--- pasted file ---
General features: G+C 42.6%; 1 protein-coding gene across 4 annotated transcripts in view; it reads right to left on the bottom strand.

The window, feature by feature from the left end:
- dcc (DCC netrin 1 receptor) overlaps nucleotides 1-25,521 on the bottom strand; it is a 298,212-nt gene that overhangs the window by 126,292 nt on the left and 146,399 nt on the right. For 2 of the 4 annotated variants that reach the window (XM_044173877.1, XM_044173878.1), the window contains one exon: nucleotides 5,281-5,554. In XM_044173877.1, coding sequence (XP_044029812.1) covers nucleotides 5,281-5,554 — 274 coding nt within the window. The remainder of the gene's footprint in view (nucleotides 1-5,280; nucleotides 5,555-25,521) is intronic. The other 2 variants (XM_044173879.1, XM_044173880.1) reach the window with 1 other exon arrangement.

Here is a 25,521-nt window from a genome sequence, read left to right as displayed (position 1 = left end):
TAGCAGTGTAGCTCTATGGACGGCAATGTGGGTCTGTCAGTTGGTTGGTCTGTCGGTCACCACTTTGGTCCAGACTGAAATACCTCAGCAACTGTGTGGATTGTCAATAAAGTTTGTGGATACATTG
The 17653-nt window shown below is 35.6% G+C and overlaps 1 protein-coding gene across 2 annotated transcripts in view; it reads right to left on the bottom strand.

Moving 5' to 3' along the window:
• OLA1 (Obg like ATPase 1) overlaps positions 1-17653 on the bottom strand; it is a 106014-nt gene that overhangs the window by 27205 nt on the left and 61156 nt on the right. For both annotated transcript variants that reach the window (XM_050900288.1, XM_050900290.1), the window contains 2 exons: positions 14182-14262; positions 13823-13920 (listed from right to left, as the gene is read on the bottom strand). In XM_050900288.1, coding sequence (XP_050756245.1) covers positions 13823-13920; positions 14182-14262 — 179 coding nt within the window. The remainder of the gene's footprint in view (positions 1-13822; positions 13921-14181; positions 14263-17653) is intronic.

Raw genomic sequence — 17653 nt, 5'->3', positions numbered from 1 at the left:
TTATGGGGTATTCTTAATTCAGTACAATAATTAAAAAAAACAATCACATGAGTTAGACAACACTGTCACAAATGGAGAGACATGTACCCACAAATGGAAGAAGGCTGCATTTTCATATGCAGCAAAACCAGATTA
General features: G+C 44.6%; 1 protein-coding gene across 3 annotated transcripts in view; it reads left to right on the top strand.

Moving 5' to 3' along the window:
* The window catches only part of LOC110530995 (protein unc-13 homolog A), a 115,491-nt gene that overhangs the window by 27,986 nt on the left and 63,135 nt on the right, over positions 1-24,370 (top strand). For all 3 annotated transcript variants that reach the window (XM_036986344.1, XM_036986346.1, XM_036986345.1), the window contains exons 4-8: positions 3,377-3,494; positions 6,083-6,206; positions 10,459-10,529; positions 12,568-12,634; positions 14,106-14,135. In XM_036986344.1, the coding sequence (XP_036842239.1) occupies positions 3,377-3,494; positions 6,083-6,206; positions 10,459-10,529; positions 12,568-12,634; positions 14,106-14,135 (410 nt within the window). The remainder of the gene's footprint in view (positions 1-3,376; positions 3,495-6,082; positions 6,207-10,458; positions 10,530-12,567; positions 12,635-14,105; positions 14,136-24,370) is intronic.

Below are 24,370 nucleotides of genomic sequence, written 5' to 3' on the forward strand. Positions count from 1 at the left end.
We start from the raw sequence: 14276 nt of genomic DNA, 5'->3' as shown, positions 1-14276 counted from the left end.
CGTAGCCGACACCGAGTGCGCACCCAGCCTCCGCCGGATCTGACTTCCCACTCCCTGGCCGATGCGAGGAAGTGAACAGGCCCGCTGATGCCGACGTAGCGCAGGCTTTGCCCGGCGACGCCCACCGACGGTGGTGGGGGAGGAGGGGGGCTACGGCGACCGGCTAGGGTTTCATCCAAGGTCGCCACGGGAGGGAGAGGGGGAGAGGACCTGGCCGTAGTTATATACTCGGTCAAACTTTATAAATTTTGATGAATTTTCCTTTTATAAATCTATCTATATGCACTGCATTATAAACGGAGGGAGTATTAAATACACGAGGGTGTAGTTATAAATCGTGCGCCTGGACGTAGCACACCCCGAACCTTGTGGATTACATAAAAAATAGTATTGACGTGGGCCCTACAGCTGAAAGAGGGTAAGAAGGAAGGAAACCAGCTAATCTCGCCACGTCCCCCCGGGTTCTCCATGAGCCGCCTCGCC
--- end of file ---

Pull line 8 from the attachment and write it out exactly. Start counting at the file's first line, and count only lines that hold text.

• OLA1 (Obg like ATPase 1) overlaps positions 1-17653 on the bottom strand; it is a 106014-nt gene that overhangs the window by 27205 nt on the left and 61156 nt on the right. For both annotated transcript variants that reach the window (XM_050900288.1, XM_050900290.1), the window contains 2 exons: positions 14182-14262; positions 13823-13920 (listed from right to left, as the gene is read on the bottom strand). In XM_050900288.1, coding sequence (XP_050756245.1) covers positions 13823-13920; positions 14182-14262 — 179 coding nt within the window. The remainder of the gene's footprint in view (positions 1-13822; positions 13921-14181; positions 14263-17653) is intronic.